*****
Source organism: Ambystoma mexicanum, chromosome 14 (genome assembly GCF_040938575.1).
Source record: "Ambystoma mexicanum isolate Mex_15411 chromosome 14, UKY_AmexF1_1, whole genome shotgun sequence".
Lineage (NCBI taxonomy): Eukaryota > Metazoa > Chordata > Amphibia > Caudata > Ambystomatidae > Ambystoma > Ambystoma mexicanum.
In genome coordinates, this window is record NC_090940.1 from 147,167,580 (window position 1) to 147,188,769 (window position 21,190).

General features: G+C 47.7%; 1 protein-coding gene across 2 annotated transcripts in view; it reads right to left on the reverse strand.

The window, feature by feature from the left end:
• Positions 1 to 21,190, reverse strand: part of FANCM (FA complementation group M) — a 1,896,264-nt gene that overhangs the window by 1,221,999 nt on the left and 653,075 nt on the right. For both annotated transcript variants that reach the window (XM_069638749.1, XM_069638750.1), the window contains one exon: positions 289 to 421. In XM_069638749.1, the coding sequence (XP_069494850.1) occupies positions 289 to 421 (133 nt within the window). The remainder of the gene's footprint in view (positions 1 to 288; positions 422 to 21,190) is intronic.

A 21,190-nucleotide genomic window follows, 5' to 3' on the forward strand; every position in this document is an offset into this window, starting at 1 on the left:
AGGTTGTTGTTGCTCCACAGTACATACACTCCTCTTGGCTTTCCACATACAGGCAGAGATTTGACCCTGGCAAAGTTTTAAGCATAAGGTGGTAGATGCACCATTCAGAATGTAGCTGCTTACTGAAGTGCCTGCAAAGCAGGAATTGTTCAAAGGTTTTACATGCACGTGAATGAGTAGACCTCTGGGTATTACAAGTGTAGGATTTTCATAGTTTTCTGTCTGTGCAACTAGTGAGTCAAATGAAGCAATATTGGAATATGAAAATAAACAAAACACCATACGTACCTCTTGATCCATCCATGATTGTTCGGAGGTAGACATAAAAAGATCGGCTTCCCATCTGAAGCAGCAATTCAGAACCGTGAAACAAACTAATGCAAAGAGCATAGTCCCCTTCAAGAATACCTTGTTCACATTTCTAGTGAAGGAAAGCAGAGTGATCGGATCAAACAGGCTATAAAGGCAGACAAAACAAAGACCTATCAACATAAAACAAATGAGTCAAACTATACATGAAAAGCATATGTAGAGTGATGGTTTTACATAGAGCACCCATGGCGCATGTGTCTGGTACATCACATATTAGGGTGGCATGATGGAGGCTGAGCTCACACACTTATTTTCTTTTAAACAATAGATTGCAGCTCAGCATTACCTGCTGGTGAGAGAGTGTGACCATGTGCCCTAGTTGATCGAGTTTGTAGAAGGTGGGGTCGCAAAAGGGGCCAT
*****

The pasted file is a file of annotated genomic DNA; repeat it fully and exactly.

Source organism: Ambystoma mexicanum, chromosome 14 (genome assembly GCF_040938575.1).
Source record: "Ambystoma mexicanum isolate Mex_15411 chromosome 14, UKY_AmexF1_1, whole genome shotgun sequence".
Lineage (NCBI taxonomy): Eukaryota > Metazoa > Chordata > Amphibia > Caudata > Ambystomatidae > Ambystoma > Ambystoma mexicanum.
In genome coordinates, this window is record NC_090940.1 from 147,167,580 (window position 1) to 147,188,769 (window position 21,190).

General features: G+C 47.7%; 1 protein-coding gene across 2 annotated transcripts in view; it reads right to left on the reverse strand.

The window, feature by feature from the left end:
• Positions 1 to 21,190, reverse strand: part of FANCM (FA complementation group M) — a 1,896,264-nt gene that overhangs the window by 1,221,999 nt on the left and 653,075 nt on the right. For both annotated transcript variants that reach the window (XM_069638749.1, XM_069638750.1), the window contains one exon: positions 289 to 421. In XM_069638749.1, the coding sequence (XP_069494850.1) occupies positions 289 to 421 (133 nt within the window). The remainder of the gene's footprint in view (positions 1 to 288; positions 422 to 21,190) is intronic.

A 21,190-nucleotide genomic window follows, 5' to 3' on the forward strand; every position in this document is an offset into this window, starting at 1 on the left:
AGGTTGTTGTTGCTCCACAGTACATACACTCCTCTTGGCTTTCCACATACAGGCAGAGATTTGACCCTGGCAAAGTTTTAAGCATAAGGTGGTAGATGCACCATTCAGAATGTAGCTGCTTACTGAAGTGCCTGCAAAGCAGGAATTGTTCAAAGGTTTTACATGCACGTGAATGAGTAGACCTCTGGGTATTACAAGTGTAGGATTTTCATAGTTTTCTGTCTGTGCAACTAGTGAGTCAAATGAAGCAATATTGGAATATGAAAATAAACAAAACACCATACGTACCTCTTGATCCATCCATGATTGTTCGGAGGTAGACATAAAAAGATCGGCTTCCCATCTGAAGCAGCAATTCAGAACCGTGAAACAAACTAATGCAAAGAGCATAGTCCCCTTCAAGAATACCTTGTTCACATTTCTAGTGAAGGAAAGCAGAGTGATCGGATCAAACAGGCTATAAAGGCAGACAAAACAAAGACCTATCAACATAAAACAAATGAGTCAAACTATACATGAAAAGCATATGTAGAGTGATGGTTTTACATAGAGCACCCATGGCGCATGTGTCTGGTACATCACATATTAGGGTGGCATGATGGAGGCTGAGCTCACACACTTATTTTCTTTTAAACAATAGATTGCAGCTCAGCATTACCTGCTGGTGAGAGAGTGTGACCATGTGCCCTAGTTGATCGAGTTTGTAGAAGGTGGGGTCGCAAAAGGGGCCAT